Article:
I need to make two important points here. First, neutrophils are a type of white blood cell tasked with fighting bacterial infections. So a low ANC can be dangerous – bacteria that normally reside in places where you would expect it can quickly become infectious without neutrophils. During front line chemotherapy, Nico’s ANC was frequently zero (literally). If you blast someone with an ANC of zero with chemo, you may very likely kill that person. So between chemo blasts, our oncologist would give Nico’s ANC time to recover by putting us on a “chemo hold.” These holds ranged from 2-3 weeks usually, and they were virtually the only times during front line that Nico’s ANC was over 500. As soon as Nico was 750, we “safely” blasted him back to 0. Now you understand why we were not very social during that first year. Second, Nico’s cancer was not in his neutrophils. His cancer was in his lymphocytes, a different white blood cell. The ANC is used as a guide to measure overall suppression, but it does not indicate whether the specific cell-type that we are targeting is being hit.
I communicate with a lot of other parents with kids in treatment (thanks Internet), and how willing oncologists are to let a kid’s ANC wander above the 1500 varies a lot. Our doctor is very conservative about this issue. He reminds Jeff and me that tight suppression, under 1500, is proven to have better long term outcomes. At first, I just kept this in the back of my mind because Nico was really low, too low even, through much of treatment. But the last two months, Nico’s ANC has been high. Our oncologist increased Nico’s dose of 6MP in September, but last month Nico’s ANC still had not budged. He is actually close to normal range at 2,900, and this is obviously not what we want. The odd thing about his counts is his ANC is the only component that is not suppressed. Looking at all his other numbers, Nico looks like his marrow is right smack in the desired range. The only number that is too high is also the only number used to determine dosage! Our doctor explained this by reminding me that our bodies are biological systems, and for whatever reason, Nico’s neutrophils can take a licking and keep on ticking. He also said that it can take several weeks for counts to reflect a recent dose adjustment.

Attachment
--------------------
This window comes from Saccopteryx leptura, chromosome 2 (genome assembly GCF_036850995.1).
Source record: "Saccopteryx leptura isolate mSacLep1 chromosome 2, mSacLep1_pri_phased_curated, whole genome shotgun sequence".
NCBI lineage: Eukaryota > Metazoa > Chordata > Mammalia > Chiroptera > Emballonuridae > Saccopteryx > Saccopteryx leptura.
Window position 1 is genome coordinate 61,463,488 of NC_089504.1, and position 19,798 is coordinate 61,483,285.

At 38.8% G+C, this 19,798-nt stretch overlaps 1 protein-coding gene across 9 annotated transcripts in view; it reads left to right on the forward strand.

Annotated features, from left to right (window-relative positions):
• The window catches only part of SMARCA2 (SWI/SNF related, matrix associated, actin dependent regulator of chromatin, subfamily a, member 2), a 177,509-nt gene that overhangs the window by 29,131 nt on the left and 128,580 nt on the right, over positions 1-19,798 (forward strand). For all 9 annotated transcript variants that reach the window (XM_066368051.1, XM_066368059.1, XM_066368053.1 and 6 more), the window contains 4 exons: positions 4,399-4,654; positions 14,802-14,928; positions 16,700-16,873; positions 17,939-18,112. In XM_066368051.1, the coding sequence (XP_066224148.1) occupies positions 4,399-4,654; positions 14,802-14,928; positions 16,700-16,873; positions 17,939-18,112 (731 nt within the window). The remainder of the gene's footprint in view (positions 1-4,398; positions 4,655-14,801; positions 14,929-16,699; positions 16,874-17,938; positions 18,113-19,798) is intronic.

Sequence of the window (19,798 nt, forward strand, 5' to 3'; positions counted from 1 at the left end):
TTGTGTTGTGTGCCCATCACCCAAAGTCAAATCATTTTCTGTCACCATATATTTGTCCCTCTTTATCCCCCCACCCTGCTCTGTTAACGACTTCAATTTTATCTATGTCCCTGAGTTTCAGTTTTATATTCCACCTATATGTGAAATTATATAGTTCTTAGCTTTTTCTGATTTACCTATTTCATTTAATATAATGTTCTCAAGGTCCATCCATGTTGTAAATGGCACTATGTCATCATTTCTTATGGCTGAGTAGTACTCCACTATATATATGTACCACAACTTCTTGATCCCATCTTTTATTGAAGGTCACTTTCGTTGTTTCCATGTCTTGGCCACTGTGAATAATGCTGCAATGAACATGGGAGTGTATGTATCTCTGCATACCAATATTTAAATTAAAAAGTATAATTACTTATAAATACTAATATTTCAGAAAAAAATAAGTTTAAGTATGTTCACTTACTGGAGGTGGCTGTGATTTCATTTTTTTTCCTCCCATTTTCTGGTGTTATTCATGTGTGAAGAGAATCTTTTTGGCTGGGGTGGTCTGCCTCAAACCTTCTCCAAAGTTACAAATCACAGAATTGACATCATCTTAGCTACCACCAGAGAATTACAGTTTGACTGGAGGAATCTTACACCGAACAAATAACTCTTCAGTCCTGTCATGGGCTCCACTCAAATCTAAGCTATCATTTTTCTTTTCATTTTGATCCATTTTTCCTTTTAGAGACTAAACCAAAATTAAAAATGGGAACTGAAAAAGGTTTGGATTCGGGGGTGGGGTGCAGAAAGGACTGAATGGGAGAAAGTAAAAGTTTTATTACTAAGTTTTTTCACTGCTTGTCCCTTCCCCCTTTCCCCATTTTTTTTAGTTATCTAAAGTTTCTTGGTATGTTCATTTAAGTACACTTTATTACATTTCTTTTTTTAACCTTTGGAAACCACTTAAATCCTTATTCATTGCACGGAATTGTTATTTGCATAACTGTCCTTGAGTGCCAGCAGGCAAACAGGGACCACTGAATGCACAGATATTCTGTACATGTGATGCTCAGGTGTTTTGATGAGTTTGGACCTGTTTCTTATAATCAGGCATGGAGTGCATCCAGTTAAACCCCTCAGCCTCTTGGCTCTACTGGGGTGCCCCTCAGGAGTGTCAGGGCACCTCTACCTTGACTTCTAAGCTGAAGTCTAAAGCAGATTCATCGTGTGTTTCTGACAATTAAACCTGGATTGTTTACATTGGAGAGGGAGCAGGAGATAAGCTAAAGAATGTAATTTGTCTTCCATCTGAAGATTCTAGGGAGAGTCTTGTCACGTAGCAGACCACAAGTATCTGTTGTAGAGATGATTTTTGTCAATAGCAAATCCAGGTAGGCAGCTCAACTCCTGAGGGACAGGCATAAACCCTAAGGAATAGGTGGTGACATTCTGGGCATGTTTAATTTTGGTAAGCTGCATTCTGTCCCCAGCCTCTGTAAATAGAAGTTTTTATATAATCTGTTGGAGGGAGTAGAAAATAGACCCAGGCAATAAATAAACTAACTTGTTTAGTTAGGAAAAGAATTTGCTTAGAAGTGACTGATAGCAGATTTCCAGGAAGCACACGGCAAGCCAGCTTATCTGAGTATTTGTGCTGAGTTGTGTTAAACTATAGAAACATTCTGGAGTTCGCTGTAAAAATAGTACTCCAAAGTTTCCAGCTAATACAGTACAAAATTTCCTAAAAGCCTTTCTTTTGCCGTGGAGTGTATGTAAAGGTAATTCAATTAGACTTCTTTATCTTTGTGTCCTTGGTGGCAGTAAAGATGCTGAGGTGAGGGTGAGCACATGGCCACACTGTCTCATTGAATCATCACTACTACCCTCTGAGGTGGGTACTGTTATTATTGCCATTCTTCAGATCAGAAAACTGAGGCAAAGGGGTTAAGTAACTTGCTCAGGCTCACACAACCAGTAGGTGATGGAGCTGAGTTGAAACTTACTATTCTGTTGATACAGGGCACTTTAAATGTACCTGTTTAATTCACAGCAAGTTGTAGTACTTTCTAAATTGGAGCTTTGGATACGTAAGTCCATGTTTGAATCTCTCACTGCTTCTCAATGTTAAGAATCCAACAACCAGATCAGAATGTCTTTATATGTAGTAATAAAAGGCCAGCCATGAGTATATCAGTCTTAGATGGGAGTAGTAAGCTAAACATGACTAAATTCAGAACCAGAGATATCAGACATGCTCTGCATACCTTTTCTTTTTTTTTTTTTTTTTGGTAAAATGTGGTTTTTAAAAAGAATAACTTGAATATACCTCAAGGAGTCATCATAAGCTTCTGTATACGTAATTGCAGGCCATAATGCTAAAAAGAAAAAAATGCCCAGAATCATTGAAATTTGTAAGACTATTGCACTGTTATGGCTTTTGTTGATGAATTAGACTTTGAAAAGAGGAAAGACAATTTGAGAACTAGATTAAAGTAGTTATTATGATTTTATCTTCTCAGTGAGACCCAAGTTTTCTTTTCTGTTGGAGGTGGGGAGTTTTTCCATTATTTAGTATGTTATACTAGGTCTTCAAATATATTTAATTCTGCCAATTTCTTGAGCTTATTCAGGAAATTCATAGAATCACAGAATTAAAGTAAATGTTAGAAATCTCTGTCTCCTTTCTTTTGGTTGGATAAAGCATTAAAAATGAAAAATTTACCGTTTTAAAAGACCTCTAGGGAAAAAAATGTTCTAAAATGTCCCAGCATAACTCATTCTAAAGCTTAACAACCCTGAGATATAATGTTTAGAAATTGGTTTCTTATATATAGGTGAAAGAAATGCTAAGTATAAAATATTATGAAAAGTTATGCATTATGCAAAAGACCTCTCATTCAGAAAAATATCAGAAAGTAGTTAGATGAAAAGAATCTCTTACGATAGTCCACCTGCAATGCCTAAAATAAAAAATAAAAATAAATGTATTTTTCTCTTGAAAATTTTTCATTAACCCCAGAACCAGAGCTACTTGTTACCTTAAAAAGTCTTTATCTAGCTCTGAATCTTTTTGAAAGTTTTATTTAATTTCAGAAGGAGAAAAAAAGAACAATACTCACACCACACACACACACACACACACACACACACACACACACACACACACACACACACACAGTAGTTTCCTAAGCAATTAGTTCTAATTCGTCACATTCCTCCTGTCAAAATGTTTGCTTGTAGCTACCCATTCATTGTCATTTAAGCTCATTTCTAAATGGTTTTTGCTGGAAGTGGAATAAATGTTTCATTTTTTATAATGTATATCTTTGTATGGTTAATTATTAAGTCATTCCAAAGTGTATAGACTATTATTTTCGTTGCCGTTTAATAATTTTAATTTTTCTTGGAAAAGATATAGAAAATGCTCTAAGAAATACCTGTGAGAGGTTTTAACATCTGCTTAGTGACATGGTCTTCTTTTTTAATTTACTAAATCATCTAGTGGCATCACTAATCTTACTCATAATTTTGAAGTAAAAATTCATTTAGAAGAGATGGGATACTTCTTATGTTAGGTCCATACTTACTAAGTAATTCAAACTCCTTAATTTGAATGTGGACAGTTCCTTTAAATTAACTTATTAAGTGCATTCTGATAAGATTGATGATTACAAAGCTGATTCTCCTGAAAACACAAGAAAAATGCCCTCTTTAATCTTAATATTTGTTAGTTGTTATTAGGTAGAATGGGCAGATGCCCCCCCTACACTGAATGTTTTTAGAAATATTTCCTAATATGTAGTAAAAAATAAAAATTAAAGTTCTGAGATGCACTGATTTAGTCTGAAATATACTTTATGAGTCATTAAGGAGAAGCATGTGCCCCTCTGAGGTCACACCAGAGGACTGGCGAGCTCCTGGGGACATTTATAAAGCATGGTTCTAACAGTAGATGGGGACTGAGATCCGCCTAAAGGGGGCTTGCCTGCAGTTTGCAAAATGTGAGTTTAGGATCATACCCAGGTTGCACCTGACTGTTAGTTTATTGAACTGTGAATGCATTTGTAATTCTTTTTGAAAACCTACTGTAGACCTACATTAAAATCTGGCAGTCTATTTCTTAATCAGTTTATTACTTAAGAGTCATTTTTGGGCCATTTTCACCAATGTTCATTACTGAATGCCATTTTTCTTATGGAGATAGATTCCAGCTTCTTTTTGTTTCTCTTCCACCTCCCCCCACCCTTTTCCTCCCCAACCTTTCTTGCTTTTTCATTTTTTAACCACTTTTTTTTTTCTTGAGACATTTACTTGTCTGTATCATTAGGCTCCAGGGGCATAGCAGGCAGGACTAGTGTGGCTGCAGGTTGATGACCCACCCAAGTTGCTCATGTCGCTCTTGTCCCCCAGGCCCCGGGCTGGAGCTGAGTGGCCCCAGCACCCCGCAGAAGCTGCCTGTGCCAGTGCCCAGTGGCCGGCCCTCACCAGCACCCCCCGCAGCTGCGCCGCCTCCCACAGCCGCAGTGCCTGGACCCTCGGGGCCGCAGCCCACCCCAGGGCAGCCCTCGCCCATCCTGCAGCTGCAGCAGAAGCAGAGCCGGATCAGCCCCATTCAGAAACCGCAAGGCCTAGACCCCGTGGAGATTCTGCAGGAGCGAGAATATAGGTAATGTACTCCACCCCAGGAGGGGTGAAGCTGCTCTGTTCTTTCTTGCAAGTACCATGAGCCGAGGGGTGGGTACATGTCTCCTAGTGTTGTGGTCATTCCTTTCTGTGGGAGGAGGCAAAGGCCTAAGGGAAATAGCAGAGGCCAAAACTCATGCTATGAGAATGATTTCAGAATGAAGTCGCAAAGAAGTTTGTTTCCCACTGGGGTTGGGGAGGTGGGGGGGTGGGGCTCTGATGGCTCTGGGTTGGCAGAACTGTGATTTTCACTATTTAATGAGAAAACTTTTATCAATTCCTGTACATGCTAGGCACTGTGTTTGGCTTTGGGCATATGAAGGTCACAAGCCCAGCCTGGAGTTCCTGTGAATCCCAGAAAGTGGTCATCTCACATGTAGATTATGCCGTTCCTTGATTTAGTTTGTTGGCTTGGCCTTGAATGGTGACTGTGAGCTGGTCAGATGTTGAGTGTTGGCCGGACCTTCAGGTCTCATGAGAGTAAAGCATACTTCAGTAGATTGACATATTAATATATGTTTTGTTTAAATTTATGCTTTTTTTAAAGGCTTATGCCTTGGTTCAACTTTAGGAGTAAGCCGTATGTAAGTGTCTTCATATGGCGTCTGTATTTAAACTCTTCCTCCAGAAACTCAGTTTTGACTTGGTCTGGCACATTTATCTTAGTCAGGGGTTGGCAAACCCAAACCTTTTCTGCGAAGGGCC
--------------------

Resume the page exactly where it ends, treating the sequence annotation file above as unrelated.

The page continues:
So we are waiting to see Nico’s numbers next month before changing anything. I hope his ANC comes down. Jeff and I do not want to increase the chemo dose along with all the nasty side effects. His doctor has also ordered a lab test to take a closer at how Nico is metabolizing 6MP.
We hope everyone had a wonderful Thanksgiving. It has been over a month since I posted last, so I will include a photolog of Nico’s adventures over the last several weeks.